A lengthy thought was deleted from my last post, Social Media and Marketing and Kansas City and Jazz, to reduce its length from Monstrously Too Long to just Way Too Long. As a follow-up (hey, it was already written anyway), below is the additional rumination.
When I was organizing jazz festivals 20 years ago, we marketed the fest as a big event. We wanted you to think this was the greatest thing happening in Kansas City. If you missed this, you’d miss where everyone else would be over the weekend. You’d miss what everyone would be talking about on Monday morning. We plastered midtown with posters. Our volunteers returned to Westport every week to replace the posters stolen from windows. We appeared on every local show that would have us, from the TV’s noon news to area NPR affiliates to talk radio. We recruited the biggest rock radio station in town as our sponsor (a light jazz station in KC at the time was angry that we didn’t ask them, but they didn’t have the listeners and the big guy demanded logo and on-site exclusivity).
The event happened to feature jazz. But what we we sold was an event.
I haven’t given much thought to how I would market a jazz festival today. But, unquestionably, it would include hitting every medium available, from articles in The Kansas City Star to TV and radio to the internet.
And just what role would social media play? Sure there would be a web site, tweets and a Facebook page. But how do those feed excitement in marketing an event? Do tweets become increasingly enthusiastic as the event nears? Does the web site offer audio samples of the performers? Does the Facebook page repurpose what the other resources push?
Then let’s take this a step further. Let’s try to apply all this to jazz club promotion. I’ve tossed around in my head how a jazz club could utilize some of the marketing strategies that we used to sell a jazz festival. Clearly, just as a weekly magazine can’t make every issue a special (a topic of a recent New York Times article), a club operating nightly can’t make every night a big event.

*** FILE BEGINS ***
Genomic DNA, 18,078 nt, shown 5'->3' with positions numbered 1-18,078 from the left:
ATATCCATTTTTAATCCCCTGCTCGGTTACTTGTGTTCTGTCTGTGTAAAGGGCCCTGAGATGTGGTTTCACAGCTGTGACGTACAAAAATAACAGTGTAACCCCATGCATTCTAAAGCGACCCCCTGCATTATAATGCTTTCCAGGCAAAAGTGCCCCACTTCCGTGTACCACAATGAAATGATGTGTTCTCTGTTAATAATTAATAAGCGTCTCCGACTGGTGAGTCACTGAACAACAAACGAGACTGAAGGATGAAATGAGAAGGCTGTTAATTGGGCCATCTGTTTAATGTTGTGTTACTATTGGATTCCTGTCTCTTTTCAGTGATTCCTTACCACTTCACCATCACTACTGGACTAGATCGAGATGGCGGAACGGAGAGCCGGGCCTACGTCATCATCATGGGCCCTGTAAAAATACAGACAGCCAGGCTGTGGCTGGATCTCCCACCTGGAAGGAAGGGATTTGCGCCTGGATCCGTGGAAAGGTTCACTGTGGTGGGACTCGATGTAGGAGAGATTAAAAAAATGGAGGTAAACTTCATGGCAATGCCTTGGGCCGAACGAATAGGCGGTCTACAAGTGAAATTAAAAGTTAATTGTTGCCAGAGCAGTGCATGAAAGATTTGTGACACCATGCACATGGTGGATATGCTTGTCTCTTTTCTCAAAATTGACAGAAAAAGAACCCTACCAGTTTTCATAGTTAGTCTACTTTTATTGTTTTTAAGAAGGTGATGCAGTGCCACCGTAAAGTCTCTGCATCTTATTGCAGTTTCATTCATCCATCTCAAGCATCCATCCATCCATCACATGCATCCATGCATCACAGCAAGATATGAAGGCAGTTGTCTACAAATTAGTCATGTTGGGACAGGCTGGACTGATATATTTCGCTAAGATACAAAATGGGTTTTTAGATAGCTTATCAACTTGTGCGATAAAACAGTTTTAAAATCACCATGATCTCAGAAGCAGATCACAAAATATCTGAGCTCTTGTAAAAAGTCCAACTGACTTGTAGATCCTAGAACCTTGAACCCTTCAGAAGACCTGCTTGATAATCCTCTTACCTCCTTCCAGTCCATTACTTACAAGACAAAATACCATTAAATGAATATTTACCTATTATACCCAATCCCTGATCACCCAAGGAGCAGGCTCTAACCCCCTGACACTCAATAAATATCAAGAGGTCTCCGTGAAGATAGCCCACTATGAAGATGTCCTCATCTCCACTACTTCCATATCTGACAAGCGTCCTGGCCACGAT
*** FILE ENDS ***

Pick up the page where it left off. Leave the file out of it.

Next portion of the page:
But could the internet and social media be better utilized to inexpensively build a club as a destination? I suspect it could, and I’m grappling with how. I’m also contemplating how much responsibility belongs to the club (which stands to gain from sales) and how much lies with the performer (who stands to gain from being known as a draw). A proper mix is there somewhere, but I’ve yet to sort just what it is.
For instance, Jardine’s maintains a very nice web site and has been posting updates to Twitter which then populate their Facebook page. On paper, they’re doing everything right. Yet on a Tuesday night a couple weeks back, I was one of maybe 30 patrons to enjoy an exceptional group. What more could have been economically accomplished online -- by club and/or performer -- to build excitement among others for the night?
If you have thoughts on how social media could be better utilized for jazz promotion, locally or nationally, I’d love to hear them. I’m convinced there’s marketing solutions waiting to be pulled together. And I mean solutions which require an outstanding product to be promoted but don’t need the luck a quirk going viral to succeed. I’m at kcjazzlark(at)gmail(dot)com (with the punctuation spelled out here to try to foil the spambots).
And speaking of Jardine’s Twitter feeds and Facebook page, where did the updates go? As I write this, nothing new has been posted for over a week. Frankly, I liked finding the daily update in my Twitter feed and on my Facebook wall, and it certainly gave the club an edge when I decided to get for the night. But perhaps the social media were not delivering results for the club as marketing in 2009 says they should?